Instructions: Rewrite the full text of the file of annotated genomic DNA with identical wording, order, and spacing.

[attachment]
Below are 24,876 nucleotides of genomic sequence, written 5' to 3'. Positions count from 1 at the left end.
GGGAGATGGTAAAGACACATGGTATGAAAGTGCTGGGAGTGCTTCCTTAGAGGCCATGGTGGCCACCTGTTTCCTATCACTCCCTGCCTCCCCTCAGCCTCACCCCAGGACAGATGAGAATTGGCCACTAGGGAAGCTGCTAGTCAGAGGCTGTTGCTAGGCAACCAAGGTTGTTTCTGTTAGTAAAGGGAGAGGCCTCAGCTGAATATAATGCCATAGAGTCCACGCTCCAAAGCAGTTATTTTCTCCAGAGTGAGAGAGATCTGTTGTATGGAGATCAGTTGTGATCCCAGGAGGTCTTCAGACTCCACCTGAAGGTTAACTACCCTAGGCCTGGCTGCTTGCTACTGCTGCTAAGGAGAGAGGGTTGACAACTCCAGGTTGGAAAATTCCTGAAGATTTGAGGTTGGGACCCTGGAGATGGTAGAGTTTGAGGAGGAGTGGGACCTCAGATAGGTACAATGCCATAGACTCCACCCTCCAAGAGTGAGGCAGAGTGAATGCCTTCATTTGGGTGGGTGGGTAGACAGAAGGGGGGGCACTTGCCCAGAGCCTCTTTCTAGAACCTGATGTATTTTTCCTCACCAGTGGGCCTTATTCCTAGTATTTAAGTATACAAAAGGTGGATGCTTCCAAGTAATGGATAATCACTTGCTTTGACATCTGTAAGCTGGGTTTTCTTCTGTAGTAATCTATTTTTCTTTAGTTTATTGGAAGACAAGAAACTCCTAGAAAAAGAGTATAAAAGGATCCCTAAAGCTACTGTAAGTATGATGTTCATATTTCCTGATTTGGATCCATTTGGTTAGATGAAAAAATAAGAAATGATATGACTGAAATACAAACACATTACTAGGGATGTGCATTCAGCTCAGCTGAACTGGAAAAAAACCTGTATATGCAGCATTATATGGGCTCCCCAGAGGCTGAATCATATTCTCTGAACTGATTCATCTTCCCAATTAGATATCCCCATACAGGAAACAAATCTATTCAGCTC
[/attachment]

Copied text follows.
Below are 24,876 nucleotides of genomic sequence, written 5' to 3'. Positions count from 1 at the left end.
GGGAGATGGTAAAGACACATGGTATGAAAGTGCTGGGAGTGCTTCCTTAGAGGCCATGGTGGCCACCTGTTTCCTATCACTCCCTGCCTCCCCTCAGCCTCACCCCAGGACAGATGAGAATTGGCCACTAGGGAAGCTGCTAGTCAGAGGCTGTTGCTAGGCAACCAAGGTTGTTTCTGTTAGTAAAGGGAGAGGCCTCAGCTGAATATAATGCCATAGAGTCCACGCTCCAAAGCAGTTATTTTCTCCAGAGTGAGAGAGATCTGTTGTATGGAGATCAGTTGTGATCCCAGGAGGTCTTCAGACTCCACCTGAAGGTTAACTACCCTAGGCCTGGCTGCTTGCTACTGCTGCTAAGGAGAGAGGGTTGACAACTCCAGGTTGGAAAATTCCTGAAGATTTGAGGTTGGGACCCTGGAGATGGTAGAGTTTGAGGAGGAGTGGGACCTCAGATAGGTACAATGCCATAGACTCCACCCTCCAAGAGTGAGGCAGAGTGAATGCCTTCATTTGGGTGGGTGGGTAGACAGAAGGGGGGGCACTTGCCCAGAGCCTCTTTCTAGAACCTGATGTATTTTTCCTCACCAGTGGGCCTTATTCCTAGTATTTAAGTATACAAAAGGTGGATGCTTCCAAGTAATGGATAATCACTTGCTTTGACATCTGTAAGCTGGGTTTTCTTCTGTAGTAATCTATTTTTCTTTAGTTTATTGGAAGACAAGAAACTCCTAGAAAAAGAGTATAAAAGGATCCCTAAAGCTACTGTAAGTATGATGTTCATATTTCCTGATTTGGATCCATTTGGTTAGATGAAAAAATAAGAAATGATATGACTGAAATACAAACACATTACTAGGGATGTGCATTCAGCTCAGCTGAACTGGAAAAAAACCTGTATATGCAGCATTATATGGGCTCCCCAGAGGCTGAATCATATTCTCTGAACTGATTCATCTTCCCAATTAGATATCCCCATACAGGAAACAAATCTATTCAGCTC